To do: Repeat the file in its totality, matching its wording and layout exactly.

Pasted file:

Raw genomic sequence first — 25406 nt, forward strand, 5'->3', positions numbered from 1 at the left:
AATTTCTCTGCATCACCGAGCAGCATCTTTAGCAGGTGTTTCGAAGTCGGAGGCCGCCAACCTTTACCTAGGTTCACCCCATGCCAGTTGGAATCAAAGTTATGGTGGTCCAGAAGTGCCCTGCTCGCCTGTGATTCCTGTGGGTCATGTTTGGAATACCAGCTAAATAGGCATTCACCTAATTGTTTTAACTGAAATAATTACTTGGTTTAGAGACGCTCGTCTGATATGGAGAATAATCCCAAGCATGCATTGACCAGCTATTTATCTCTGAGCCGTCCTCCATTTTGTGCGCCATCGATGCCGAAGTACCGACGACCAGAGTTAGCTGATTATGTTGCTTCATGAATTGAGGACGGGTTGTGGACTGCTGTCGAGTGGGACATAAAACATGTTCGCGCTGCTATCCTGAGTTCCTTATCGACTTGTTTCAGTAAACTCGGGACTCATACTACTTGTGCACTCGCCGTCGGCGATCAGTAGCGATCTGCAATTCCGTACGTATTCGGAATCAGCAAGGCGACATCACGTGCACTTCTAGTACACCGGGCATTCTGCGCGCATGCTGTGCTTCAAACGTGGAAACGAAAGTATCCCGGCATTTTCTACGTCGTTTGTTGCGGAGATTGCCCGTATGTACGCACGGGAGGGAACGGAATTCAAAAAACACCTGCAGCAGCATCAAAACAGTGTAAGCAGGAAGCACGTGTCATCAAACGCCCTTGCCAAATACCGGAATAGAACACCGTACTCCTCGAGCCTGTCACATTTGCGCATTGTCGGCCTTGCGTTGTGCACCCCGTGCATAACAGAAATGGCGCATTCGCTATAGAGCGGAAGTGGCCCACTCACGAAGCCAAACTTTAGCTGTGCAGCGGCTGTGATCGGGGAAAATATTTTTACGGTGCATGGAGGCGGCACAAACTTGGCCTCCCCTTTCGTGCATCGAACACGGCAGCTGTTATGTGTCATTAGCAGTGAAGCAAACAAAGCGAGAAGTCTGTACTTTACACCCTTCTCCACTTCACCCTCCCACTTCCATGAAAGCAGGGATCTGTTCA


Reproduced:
Raw genomic sequence first — 25406 nt, forward strand, 5'->3', positions numbered from 1 at the left:
AATTTCTCTGCATCACCGAGCAGCATCTTTAGCAGGTGTTTCGAAGTCGGAGGCCGCCAACCTTTACCTAGGTTCACCCCATGCCAGTTGGAATCAAAGTTATGGTGGTCCAGAAGTGCCCTGCTCGCCTGTGATTCCTGTGGGTCATGTTTGGAATACCAGCTAAATAGGCATTCACCTAATTGTTTTAACTGAAATAATTACTTGGTTTAGAGACGCTCGTCTGATATGGAGAATAATCCCAAGCATGCATTGACCAGCTATTTATCTCTGAGCCGTCCTCCATTTTGTGCGCCATCGATGCCGAAGTACCGACGACCAGAGTTAGCTGATTATGTTGCTTCATGAATTGAGGACGGGTTGTGGACTGCTGTCGAGTGGGACATAAAACATGTTCGCGCTGCTATCCTGAGTTCCTTATCGACTTGTTTCAGTAAACTCGGGACTCATACTACTTGTGCACTCGCCGTCGGCGATCAGTAGCGATCTGCAATTCCGTACGTATTCGGAATCAGCAAGGCGACATCACGTGCACTTCTAGTACACCGGGCATTCTGCGCGCATGCTGTGCTTCAAACGTGGAAACGAAAGTATCCCGGCATTTTCTACGTCGTTTGTTGCGGAGATTGCCCGTATGTACGCACGGGAGGGAACGGAATTCAAAAAACACCTGCAGCAGCATCAAAACAGTGTAAGCAGGAAGCACGTGTCATCAAACGCCCTTGCCAAATACCGGAATAGAACACCGTACTCCTCGAGCCTGTCACATTTGCGCATTGTCGGCCTTGCGTTGTGCACCCCGTGCATAACAGAAATGGCGCATTCGCTATAGAGCGGAAGTGGCCCACTCACGAAGCCAAACTTTAGCTGTGCAGCGGCTGTGATCGGGGAAAATATTTTTACGGTGCATGGAGGCGGCACAAACTTGGCCTCCCCTTTCGTGCATCGAACACGGCAGCTGTTATGTGTCATTAGCAGTGAAGCAAACAAAGCGAGAAGTCTGTACTTTACACCCTTCTCCACTTCACCCTCCCACTTCCATGAAAGCAGGGATCTGTTCA